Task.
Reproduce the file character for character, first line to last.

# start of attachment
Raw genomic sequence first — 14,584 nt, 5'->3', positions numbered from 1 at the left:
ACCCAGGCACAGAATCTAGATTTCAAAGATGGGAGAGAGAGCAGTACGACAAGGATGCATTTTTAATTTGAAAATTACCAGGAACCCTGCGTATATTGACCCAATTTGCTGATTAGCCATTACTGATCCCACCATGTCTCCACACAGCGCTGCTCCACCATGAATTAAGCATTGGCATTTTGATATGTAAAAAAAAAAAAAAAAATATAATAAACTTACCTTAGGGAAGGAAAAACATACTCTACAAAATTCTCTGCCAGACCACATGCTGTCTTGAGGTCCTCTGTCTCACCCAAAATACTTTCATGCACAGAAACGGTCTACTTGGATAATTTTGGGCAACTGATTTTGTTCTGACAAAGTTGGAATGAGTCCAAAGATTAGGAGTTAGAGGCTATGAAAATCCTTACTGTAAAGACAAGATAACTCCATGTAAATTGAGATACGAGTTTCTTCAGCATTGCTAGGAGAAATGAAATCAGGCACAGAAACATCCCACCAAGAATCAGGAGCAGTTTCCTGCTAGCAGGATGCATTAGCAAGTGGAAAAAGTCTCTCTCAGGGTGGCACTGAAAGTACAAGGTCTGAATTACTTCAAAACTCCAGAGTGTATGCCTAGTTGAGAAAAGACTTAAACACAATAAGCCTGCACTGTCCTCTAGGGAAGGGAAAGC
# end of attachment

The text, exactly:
Raw genomic sequence first — 14,584 nt, 5'->3', positions numbered from 1 at the left:
ACCCAGGCACAGAATCTAGATTTCAAAGATGGGAGAGAGAGCAGTACGACAAGGATGCATTTTTAATTTGAAAATTACCAGGAACCCTGCGTATATTGACCCAATTTGCTGATTAGCCATTACTGATCCCACCATGTCTCCACACAGCGCTGCTCCACCATGAATTAAGCATTGGCATTTTGATATGTAAAAAAAAAAAAAAAAATATAATAAACTTACCTTAGGGAAGGAAAAACATACTCTACAAAATTCTCTGCCAGACCACATGCTGTCTTGAGGTCCTCTGTCTCACCCAAAATACTTTCATGCACAGAAACGGTCTACTTGGATAATTTTGGGCAACTGATTTTGTTCTGACAAAGTTGGAATGAGTCCAAAGATTAGGAGTTAGAGGCTATGAAAATCCTTACTGTAAAGACAAGATAACTCCATGTAAATTGAGATACGAGTTTCTTCAGCATTGCTAGGAGAAATGAAATCAGGCACAGAAACATCCCACCAAGAATCAGGAGCAGTTTCCTGCTAGCAGGATGCATTAGCAAGTGGAAAAAGTCTCTCTCAGGGTGGCACTGAAAGTACAAGGTCTGAATTACTTCAAAACTCCAGAGTGTATGCCTAGTTGAGAAAAGACTTAAACACAATAAGCCTGCACTGTCCTCTAGGGAAGGGAAAGC